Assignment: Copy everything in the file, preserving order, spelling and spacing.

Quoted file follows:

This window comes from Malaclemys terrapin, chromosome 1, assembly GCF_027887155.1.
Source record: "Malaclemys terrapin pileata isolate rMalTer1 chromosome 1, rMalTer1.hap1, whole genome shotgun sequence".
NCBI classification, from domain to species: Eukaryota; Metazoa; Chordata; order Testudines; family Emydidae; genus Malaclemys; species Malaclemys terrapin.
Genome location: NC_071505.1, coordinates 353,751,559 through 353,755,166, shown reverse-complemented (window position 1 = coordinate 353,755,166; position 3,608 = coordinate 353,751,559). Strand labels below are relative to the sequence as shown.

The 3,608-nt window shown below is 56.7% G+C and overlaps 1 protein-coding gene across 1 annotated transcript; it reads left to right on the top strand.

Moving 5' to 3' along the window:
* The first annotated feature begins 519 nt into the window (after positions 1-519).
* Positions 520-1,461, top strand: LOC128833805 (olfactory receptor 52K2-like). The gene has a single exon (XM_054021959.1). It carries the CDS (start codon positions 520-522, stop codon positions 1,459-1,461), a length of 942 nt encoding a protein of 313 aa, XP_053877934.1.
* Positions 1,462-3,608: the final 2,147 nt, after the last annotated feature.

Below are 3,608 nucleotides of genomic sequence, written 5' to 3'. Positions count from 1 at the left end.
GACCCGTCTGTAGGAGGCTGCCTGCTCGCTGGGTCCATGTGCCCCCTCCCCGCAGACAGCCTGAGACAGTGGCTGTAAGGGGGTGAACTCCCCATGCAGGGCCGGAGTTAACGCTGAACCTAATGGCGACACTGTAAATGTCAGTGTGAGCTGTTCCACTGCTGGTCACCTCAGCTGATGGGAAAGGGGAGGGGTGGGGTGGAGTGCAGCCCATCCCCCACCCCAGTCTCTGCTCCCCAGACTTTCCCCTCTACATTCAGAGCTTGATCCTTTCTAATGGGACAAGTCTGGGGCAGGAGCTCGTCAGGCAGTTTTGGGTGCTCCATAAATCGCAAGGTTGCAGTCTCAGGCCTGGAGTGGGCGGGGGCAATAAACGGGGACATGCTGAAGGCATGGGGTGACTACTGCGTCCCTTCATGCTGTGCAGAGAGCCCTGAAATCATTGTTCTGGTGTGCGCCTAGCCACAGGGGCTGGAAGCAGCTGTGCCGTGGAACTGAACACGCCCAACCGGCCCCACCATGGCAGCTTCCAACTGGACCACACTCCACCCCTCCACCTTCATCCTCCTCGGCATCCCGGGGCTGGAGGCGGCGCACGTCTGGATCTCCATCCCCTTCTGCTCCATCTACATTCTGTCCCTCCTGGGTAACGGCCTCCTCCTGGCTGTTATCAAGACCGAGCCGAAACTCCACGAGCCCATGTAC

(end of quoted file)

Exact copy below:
This window comes from Malaclemys terrapin, chromosome 1, assembly GCF_027887155.1.
Source record: "Malaclemys terrapin pileata isolate rMalTer1 chromosome 1, rMalTer1.hap1, whole genome shotgun sequence".
NCBI classification, from domain to species: Eukaryota; Metazoa; Chordata; order Testudines; family Emydidae; genus Malaclemys; species Malaclemys terrapin.
Genome location: NC_071505.1, coordinates 353,751,559 through 353,755,166, shown reverse-complemented (window position 1 = coordinate 353,755,166; position 3,608 = coordinate 353,751,559). Strand labels below are relative to the sequence as shown.

The 3,608-nt window shown below is 56.7% G+C and overlaps 1 protein-coding gene across 1 annotated transcript; it reads left to right on the top strand.

Moving 5' to 3' along the window:
* The first annotated feature begins 519 nt into the window (after positions 1-519).
* Positions 520-1,461, top strand: LOC128833805 (olfactory receptor 52K2-like). The gene has a single exon (XM_054021959.1). It carries the CDS (start codon positions 520-522, stop codon positions 1,459-1,461), a length of 942 nt encoding a protein of 313 aa, XP_053877934.1.
* Positions 1,462-3,608: the final 2,147 nt, after the last annotated feature.

Below are 3,608 nucleotides of genomic sequence, written 5' to 3'. Positions count from 1 at the left end.
GACCCGTCTGTAGGAGGCTGCCTGCTCGCTGGGTCCATGTGCCCCCTCCCCGCAGACAGCCTGAGACAGTGGCTGTAAGGGGGTGAACTCCCCATGCAGGGCCGGAGTTAACGCTGAACCTAATGGCGACACTGTAAATGTCAGTGTGAGCTGTTCCACTGCTGGTCACCTCAGCTGATGGGAAAGGGGAGGGGTGGGGTGGAGTGCAGCCCATCCCCCACCCCAGTCTCTGCTCCCCAGACTTTCCCCTCTACATTCAGAGCTTGATCCTTTCTAATGGGACAAGTCTGGGGCAGGAGCTCGTCAGGCAGTTTTGGGTGCTCCATAAATCGCAAGGTTGCAGTCTCAGGCCTGGAGTGGGCGGGGGCAATAAACGGGGACATGCTGAAGGCATGGGGTGACTACTGCGTCCCTTCATGCTGTGCAGAGAGCCCTGAAATCATTGTTCTGGTGTGCGCCTAGCCACAGGGGCTGGAAGCAGCTGTGCCGTGGAACTGAACACGCCCAACCGGCCCCACCATGGCAGCTTCCAACTGGACCACACTCCACCCCTCCACCTTCATCCTCCTCGGCATCCCGGGGCTGGAGGCGGCGCACGTCTGGATCTCCATCCCCTTCTGCTCCATCTACATTCTGTCCCTCCTGGGTAACGGCCTCCTCCTGGCTGTTATCAAGACCGAGCCGAAACTCCACGAGCCCATGTAC